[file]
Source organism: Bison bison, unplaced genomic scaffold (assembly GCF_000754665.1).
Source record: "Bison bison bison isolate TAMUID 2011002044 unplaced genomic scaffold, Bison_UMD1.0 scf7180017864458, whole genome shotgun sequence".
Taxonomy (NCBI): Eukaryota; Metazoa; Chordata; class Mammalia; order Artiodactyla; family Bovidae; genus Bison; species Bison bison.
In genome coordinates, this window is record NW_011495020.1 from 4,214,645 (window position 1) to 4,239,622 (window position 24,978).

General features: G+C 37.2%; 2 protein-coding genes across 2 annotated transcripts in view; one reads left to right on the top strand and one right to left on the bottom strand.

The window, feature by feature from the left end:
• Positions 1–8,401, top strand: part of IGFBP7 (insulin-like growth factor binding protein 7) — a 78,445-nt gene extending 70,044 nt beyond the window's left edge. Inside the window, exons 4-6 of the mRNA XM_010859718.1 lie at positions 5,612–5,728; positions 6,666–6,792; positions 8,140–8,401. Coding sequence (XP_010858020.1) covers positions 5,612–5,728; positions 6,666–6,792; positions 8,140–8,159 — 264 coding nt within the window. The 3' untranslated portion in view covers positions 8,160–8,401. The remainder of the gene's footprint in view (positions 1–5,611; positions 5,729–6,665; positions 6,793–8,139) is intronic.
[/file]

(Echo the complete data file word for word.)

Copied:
Source organism: Bison bison, unplaced genomic scaffold (assembly GCF_000754665.1).
Source record: "Bison bison bison isolate TAMUID 2011002044 unplaced genomic scaffold, Bison_UMD1.0 scf7180017864458, whole genome shotgun sequence".
Taxonomy (NCBI): Eukaryota; Metazoa; Chordata; class Mammalia; order Artiodactyla; family Bovidae; genus Bison; species Bison bison.
In genome coordinates, this window is record NW_011495020.1 from 4,214,645 (window position 1) to 4,239,622 (window position 24,978).

General features: G+C 37.2%; 2 protein-coding genes across 2 annotated transcripts in view; one reads left to right on the top strand and one right to left on the bottom strand.

The window, feature by feature from the left end:
• Positions 1–8,401, top strand: part of IGFBP7 (insulin-like growth factor binding protein 7) — a 78,445-nt gene extending 70,044 nt beyond the window's left edge. Inside the window, exons 4-6 of the mRNA XM_010859718.1 lie at positions 5,612–5,728; positions 6,666–6,792; positions 8,140–8,401. Coding sequence (XP_010858020.1) covers positions 5,612–5,728; positions 6,666–6,792; positions 8,140–8,159 — 264 coding nt within the window. The 3' untranslated portion in view covers positions 8,160–8,401. The remainder of the gene's footprint in view (positions 1–5,611; positions 5,729–6,665; positions 6,793–8,139) is intronic.